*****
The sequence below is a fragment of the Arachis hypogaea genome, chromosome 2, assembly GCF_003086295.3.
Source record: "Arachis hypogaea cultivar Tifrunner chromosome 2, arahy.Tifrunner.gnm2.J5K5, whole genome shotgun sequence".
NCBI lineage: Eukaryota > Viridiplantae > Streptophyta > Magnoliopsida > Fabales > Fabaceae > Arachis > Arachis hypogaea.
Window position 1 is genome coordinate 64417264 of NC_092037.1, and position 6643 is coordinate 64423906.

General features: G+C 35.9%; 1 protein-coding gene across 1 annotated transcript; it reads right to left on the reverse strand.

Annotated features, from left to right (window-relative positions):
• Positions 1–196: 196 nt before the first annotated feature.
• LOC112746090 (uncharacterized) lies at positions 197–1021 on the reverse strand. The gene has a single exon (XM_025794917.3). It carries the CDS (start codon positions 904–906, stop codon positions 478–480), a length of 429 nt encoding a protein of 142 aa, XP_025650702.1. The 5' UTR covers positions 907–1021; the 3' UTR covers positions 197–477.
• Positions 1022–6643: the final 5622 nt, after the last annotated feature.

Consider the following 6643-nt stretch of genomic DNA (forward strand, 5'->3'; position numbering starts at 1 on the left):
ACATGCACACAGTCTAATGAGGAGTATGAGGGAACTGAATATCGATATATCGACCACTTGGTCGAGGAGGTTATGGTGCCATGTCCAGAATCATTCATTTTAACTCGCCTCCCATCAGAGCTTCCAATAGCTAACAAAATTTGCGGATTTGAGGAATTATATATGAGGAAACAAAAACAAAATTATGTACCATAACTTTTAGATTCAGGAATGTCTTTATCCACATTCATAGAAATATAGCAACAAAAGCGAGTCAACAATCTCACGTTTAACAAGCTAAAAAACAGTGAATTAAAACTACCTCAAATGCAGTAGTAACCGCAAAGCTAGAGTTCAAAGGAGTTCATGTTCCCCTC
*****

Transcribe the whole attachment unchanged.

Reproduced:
The sequence below is a fragment of the Arachis hypogaea genome, chromosome 2, assembly GCF_003086295.3.
Source record: "Arachis hypogaea cultivar Tifrunner chromosome 2, arahy.Tifrunner.gnm2.J5K5, whole genome shotgun sequence".
NCBI lineage: Eukaryota > Viridiplantae > Streptophyta > Magnoliopsida > Fabales > Fabaceae > Arachis > Arachis hypogaea.
Window position 1 is genome coordinate 64417264 of NC_092037.1, and position 6643 is coordinate 64423906.

General features: G+C 35.9%; 1 protein-coding gene across 1 annotated transcript; it reads right to left on the reverse strand.

Annotated features, from left to right (window-relative positions):
• Positions 1–196: 196 nt before the first annotated feature.
• LOC112746090 (uncharacterized) lies at positions 197–1021 on the reverse strand. The gene has a single exon (XM_025794917.3). It carries the CDS (start codon positions 904–906, stop codon positions 478–480), a length of 429 nt encoding a protein of 142 aa, XP_025650702.1. The 5' UTR covers positions 907–1021; the 3' UTR covers positions 197–477.
• Positions 1022–6643: the final 5622 nt, after the last annotated feature.

Consider the following 6643-nt stretch of genomic DNA (forward strand, 5'->3'; position numbering starts at 1 on the left):
ACATGCACACAGTCTAATGAGGAGTATGAGGGAACTGAATATCGATATATCGACCACTTGGTCGAGGAGGTTATGGTGCCATGTCCAGAATCATTCATTTTAACTCGCCTCCCATCAGAGCTTCCAATAGCTAACAAAATTTGCGGATTTGAGGAATTATATATGAGGAAACAAAAACAAAATTATGTACCATAACTTTTAGATTCAGGAATGTCTTTATCCACATTCATAGAAATATAGCAACAAAAGCGAGTCAACAATCTCACGTTTAACAAGCTAAAAAACAGTGAATTAAAACTACCTCAAATGCAGTAGTAACCGCAAAGCTAGAGTTCAAAGGAGTTCATGTTCCCCTC